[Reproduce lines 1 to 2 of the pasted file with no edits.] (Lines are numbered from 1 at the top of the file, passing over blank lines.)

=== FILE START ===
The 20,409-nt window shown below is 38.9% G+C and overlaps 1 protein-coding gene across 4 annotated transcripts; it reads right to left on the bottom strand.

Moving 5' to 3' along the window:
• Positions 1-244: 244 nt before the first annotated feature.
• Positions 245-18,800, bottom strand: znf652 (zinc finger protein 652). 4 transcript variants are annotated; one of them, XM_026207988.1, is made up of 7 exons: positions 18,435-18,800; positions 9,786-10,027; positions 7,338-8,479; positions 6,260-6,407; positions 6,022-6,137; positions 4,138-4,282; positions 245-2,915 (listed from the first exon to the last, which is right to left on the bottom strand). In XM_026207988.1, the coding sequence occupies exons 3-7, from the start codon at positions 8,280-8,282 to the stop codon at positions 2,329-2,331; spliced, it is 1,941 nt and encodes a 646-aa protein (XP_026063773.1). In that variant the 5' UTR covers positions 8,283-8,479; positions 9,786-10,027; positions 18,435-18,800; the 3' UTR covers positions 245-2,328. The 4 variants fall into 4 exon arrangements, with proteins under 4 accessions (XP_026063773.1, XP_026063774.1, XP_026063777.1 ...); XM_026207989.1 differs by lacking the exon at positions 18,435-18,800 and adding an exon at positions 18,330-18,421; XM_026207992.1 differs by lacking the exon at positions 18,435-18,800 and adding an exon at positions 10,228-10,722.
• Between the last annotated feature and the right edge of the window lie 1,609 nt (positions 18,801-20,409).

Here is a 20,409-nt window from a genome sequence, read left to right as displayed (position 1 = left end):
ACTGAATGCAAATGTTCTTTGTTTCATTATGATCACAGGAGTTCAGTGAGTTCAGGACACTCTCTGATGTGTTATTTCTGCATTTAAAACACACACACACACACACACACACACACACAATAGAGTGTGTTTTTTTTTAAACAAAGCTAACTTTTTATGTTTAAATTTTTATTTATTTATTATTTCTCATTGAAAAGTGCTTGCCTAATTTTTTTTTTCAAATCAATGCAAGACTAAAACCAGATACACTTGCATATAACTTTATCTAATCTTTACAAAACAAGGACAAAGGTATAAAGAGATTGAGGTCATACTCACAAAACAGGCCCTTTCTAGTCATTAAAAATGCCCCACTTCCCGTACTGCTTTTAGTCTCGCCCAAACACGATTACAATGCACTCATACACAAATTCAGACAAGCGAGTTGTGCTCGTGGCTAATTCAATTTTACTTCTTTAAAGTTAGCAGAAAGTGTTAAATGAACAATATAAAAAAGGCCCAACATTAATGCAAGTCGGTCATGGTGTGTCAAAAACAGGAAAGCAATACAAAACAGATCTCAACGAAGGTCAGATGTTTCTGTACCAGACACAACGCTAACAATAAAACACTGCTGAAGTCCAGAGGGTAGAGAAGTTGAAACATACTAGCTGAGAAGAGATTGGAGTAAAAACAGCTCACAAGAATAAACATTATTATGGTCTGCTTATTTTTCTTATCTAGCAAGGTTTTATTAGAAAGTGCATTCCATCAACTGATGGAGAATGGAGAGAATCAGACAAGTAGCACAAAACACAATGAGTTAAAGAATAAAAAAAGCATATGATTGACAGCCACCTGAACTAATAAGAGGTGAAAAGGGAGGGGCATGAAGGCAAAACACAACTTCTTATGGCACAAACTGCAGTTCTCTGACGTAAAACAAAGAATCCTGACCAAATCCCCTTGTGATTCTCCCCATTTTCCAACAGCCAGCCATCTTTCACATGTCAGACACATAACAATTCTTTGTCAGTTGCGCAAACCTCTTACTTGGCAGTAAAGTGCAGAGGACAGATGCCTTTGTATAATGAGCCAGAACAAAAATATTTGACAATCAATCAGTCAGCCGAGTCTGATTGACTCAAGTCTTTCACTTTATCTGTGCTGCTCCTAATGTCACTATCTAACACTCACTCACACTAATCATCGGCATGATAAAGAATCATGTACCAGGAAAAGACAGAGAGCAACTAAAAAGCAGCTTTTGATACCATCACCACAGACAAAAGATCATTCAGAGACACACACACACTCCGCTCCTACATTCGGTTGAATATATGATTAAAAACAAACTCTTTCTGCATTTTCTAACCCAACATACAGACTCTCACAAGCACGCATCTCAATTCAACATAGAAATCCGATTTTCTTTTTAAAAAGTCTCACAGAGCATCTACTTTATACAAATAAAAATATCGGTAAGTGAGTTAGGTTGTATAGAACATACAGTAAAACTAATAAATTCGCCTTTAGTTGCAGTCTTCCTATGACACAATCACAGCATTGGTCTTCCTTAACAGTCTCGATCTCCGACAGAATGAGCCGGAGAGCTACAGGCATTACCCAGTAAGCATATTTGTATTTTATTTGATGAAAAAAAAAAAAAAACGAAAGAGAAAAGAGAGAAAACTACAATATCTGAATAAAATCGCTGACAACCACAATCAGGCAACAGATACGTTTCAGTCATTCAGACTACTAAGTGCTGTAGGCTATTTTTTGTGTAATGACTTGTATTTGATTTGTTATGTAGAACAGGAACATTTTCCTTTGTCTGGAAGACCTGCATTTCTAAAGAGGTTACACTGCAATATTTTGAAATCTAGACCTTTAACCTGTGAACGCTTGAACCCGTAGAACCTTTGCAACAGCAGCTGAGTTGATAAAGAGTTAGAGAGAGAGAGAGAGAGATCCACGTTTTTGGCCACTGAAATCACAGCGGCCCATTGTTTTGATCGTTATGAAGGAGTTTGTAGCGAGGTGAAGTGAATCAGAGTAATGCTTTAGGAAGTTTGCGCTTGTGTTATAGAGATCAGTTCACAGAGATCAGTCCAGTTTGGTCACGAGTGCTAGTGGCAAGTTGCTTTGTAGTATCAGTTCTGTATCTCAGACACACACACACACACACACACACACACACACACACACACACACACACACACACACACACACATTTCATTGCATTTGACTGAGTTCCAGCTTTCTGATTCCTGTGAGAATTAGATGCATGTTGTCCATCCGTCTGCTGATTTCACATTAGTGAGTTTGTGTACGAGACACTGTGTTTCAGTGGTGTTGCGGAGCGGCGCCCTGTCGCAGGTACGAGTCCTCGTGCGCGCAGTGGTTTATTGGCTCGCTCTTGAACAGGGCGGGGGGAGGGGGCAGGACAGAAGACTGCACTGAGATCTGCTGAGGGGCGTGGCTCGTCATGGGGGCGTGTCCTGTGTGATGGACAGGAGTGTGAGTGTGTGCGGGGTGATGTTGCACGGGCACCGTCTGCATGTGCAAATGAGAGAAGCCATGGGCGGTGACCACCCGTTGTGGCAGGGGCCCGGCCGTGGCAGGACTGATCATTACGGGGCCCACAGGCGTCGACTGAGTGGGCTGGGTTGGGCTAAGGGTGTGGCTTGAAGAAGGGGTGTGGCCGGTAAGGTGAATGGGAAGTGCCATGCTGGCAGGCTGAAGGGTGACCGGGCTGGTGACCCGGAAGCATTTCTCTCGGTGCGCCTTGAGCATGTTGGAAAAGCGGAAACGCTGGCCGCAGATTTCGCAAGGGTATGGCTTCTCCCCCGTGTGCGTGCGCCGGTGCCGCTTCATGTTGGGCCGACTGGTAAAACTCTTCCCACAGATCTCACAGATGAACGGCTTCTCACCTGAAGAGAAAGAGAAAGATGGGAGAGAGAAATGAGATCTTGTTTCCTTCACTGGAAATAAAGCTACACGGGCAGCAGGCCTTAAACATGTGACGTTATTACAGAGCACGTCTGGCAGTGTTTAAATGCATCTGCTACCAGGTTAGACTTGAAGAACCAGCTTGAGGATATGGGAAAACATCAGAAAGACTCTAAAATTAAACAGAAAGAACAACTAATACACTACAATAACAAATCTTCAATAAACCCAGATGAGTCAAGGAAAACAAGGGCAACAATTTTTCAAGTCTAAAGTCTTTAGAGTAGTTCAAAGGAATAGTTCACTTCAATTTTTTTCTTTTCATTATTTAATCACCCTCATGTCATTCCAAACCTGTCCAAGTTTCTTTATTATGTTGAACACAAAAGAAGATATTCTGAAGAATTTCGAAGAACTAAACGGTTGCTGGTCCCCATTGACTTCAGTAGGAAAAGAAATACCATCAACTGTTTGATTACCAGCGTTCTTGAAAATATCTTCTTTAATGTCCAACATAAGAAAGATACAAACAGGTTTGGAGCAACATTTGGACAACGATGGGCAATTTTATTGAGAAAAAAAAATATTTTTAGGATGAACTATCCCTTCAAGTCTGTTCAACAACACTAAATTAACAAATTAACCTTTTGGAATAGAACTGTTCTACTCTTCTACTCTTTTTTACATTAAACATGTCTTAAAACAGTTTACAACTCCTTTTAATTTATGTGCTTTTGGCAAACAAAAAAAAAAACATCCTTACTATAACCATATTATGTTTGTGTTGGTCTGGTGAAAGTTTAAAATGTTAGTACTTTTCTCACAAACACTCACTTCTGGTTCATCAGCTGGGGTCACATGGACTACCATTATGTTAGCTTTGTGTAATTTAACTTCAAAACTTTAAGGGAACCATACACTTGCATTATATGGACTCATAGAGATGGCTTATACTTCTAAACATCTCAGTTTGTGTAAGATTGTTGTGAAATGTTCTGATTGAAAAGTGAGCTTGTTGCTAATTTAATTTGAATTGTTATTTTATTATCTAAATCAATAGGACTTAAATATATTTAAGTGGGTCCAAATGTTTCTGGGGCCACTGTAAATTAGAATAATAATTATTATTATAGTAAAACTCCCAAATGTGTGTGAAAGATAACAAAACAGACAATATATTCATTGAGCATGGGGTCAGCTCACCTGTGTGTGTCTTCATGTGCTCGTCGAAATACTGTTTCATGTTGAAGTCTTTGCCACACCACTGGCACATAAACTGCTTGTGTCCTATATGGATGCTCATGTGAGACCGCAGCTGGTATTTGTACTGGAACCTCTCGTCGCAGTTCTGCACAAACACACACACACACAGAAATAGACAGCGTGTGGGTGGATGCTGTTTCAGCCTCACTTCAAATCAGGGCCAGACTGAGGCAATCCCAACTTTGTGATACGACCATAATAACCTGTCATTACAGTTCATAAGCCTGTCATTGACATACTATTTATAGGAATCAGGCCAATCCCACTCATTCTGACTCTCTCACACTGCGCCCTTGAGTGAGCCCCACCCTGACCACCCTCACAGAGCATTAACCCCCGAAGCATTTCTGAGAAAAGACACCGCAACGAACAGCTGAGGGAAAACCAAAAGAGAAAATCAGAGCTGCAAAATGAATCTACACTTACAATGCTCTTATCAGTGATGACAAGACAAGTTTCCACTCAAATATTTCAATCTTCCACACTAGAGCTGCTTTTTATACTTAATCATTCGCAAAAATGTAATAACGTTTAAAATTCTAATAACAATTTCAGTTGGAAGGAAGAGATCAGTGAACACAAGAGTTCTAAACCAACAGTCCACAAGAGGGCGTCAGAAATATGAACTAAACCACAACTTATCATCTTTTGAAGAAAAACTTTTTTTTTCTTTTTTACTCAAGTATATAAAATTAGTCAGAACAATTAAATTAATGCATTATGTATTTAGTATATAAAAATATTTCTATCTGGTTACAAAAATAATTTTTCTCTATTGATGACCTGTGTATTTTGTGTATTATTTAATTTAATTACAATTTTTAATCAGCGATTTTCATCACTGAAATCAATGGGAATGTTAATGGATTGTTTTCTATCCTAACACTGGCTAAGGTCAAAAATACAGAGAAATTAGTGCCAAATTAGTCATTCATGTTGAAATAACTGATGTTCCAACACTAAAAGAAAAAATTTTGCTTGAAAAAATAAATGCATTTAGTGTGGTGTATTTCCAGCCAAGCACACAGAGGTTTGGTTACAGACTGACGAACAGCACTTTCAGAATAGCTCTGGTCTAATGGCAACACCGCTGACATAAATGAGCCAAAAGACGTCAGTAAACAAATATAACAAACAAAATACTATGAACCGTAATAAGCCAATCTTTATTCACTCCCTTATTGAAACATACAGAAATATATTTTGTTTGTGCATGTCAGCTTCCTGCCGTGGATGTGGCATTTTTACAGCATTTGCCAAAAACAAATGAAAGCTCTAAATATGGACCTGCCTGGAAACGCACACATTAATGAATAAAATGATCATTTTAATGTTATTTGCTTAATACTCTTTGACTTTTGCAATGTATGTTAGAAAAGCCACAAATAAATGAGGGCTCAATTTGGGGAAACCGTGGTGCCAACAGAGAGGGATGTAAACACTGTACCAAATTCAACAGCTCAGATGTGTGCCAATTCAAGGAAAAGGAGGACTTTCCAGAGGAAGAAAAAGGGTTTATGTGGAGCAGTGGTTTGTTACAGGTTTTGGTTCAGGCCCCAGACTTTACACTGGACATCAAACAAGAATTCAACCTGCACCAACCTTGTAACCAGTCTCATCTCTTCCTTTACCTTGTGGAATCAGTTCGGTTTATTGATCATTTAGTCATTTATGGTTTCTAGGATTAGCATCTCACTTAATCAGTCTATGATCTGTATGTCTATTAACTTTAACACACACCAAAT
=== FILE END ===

The 20,409-nt window shown below is 38.9% G+C and overlaps 1 protein-coding gene across 4 annotated transcripts; it reads right to left on the bottom strand.

Moving 5' to 3' along the window: